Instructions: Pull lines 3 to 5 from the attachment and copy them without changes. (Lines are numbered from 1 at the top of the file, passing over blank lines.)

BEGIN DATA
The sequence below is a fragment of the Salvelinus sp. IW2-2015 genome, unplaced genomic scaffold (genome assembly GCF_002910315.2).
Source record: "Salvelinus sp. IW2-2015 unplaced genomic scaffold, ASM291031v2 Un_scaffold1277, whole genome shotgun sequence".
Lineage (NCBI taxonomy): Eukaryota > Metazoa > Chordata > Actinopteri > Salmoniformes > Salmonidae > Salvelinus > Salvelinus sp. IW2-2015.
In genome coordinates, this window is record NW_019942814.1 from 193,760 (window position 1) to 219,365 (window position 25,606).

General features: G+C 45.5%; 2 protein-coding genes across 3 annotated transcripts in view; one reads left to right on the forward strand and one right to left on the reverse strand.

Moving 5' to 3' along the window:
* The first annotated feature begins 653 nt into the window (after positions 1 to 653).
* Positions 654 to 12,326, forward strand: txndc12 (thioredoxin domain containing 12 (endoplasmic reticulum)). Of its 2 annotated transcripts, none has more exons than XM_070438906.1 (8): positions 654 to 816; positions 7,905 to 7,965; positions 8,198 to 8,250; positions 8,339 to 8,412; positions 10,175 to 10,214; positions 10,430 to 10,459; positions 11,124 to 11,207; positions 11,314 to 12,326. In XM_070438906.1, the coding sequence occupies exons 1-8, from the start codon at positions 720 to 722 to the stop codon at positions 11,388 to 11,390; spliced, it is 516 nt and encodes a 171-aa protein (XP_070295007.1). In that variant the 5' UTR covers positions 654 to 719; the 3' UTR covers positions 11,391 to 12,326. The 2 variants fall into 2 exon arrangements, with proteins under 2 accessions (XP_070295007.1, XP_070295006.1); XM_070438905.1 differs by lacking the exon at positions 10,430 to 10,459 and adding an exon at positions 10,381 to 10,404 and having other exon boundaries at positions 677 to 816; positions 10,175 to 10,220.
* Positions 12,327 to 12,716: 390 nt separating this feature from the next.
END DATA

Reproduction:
Lineage (NCBI taxonomy): Eukaryota > Metazoa > Chordata > Actinopteri > Salmoniformes > Salmonidae > Salvelinus > Salvelinus sp. IW2-2015.
In genome coordinates, this window is record NW_019942814.1 from 193,760 (window position 1) to 219,365 (window position 25,606).

General features: G+C 45.5%; 2 protein-coding genes across 3 annotated transcripts in view; one reads left to right on the forward strand and one right to left on the reverse strand.